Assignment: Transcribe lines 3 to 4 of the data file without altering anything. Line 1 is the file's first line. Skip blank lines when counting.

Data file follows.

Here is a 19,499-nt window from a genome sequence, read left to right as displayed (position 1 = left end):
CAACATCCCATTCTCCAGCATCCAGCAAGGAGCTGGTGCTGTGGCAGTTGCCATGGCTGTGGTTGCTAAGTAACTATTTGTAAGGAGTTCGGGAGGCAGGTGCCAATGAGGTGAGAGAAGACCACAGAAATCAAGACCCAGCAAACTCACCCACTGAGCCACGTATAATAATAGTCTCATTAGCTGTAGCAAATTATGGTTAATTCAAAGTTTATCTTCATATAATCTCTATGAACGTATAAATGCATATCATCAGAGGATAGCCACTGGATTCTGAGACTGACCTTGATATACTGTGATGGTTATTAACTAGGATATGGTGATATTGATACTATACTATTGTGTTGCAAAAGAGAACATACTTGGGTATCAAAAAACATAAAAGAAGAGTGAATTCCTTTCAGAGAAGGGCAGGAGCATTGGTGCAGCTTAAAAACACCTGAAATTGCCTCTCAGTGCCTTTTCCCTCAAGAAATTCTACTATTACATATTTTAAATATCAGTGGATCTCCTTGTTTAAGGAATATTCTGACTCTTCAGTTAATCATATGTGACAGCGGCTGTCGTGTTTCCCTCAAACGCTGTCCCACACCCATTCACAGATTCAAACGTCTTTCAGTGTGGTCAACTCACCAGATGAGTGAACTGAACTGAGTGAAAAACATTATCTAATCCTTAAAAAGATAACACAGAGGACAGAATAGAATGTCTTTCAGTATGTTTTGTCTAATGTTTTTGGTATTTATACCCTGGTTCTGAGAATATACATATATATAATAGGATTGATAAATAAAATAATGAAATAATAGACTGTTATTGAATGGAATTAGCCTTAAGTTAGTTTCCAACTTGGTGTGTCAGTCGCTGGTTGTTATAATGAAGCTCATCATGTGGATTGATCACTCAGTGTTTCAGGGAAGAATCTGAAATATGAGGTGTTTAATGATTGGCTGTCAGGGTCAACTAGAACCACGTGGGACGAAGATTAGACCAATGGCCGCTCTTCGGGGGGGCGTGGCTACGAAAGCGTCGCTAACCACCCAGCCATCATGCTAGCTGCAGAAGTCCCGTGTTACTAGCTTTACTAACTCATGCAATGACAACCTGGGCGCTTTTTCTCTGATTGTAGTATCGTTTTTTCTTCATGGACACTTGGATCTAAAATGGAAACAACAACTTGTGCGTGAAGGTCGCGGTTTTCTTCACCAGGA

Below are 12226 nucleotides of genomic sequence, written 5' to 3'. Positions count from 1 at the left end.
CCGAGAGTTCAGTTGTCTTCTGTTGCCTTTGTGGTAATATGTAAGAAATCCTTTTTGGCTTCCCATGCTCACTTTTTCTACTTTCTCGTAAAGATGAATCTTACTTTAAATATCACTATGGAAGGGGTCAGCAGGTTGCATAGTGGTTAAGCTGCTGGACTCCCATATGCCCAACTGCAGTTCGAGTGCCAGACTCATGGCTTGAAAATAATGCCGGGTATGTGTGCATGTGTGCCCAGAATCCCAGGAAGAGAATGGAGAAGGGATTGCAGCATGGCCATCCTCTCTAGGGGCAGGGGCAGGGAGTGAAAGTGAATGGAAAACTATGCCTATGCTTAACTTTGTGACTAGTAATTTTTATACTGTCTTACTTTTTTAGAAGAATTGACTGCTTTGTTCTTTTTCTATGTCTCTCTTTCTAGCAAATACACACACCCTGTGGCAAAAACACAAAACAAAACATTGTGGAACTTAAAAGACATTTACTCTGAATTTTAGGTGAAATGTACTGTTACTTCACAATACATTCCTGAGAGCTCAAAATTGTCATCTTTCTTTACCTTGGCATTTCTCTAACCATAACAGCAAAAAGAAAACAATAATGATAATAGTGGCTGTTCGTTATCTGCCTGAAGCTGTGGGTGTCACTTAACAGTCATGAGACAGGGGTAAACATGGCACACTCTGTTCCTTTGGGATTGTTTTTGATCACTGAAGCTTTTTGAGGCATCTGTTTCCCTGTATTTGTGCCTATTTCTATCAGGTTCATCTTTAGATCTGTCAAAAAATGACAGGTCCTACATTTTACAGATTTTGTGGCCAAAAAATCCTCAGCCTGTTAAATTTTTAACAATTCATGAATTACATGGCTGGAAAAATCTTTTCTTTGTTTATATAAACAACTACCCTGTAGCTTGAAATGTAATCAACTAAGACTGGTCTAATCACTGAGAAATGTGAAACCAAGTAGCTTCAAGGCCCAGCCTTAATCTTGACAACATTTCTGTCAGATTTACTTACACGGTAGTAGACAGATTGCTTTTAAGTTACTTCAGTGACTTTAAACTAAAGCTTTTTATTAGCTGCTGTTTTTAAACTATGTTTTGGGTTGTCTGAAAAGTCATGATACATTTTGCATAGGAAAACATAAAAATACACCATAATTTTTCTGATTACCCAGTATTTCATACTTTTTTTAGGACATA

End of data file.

Below are 12226 nucleotides of genomic sequence, written 5' to 3'. Positions count from 1 at the left end.
CCGAGAGTTCAGTTGTCTTCTGTTGCCTTTGTGGTAATATGTAAGAAATCCTTTTTGGCTTCCCATGCTCACTTTTTCTACTTTCTCGTAAAGATGAATCTTACTTTAAATATCACTATGGAAGGGGTCAGCAGGTTGCATAGTGGTTAAGCTGCTGGACTCCCATATGCCCAACTGCAGTTCGAGTGCCAGACTCATGGCTTGAAAATAATGCCGGGTATGTGTGCATGTGTGCCCAGAATCCCAGGAAGAGAATGGAGAAGGGATTGCAGCATGGCCATCCTCTCTAGGGGCAGGGGCAGGGAGTGAAAGTGAATGGAAAACTATGCCTATGCTTAACTTTGTGACTAGTAATTTTTATACTGTCTTACTTTTTTAGAAGAATTGACTGCTTTGTTCTTTTTCTATGTCTCTCTTTCTAGCAAATACACACACCCTGTGGCAAAAACACAAAACAAAACATTGTGGAACTTAAAAGACATTTACTCTGAATTTTAGGTGAAATGTACTGTTACTTCACAATACATTCCTGAGAGCTCAAAATTGTCATCTTTCTTTACCTTGGCATTTCTCTAACCATAACAGCAAAAAGAAAACAATAATGATAATAGTGGCTGTTCGTTATCTGCCTGAAGCTGTGGGTGTCACTTAACAGTCATGAGACAGGGGTAAACATGGCACACTCTGTTCCTTTGGGATTGTTTTTGATCACTGAAGCTTTTTGAGGCATCTGTTTCCCTGTATTTGTGCCTATTTCTATCAGGTTCATCTTTAGATCTGTCAAAAAATGACAGGTCCTACATTTTACAGATTTTGTGGCCAAAAAATCCTCAGCCTGTTAAATTTTTAACAATTCATGAATTACATGGCTGGAAAAATCTTTTCTTTGTTTATATAAACAACTACCCTGTAGCTTGAAATGTAATCAACTAAGACTGGTCTAATCACTGAGAAATGTGAAACCAAGTAGCTTCAAGGCCCAGCCTTAATCTTGACAACATTTCTGTCAGATTTACTTACACGGTAGTAGACAGATTGCTTTTAAGTTACTTCAGTGACTTTAAACTAAAGCTTTTTATTAGCTGCTGTTTTTAAACTATGTTTTGGGTTGTCTGAAAAGTCATGATACATTTTGCATAGGAAAACATAAAAATACACCATAATTTTTCTGATTACCCAGTATTTCATACTTTTTTTAGGACATA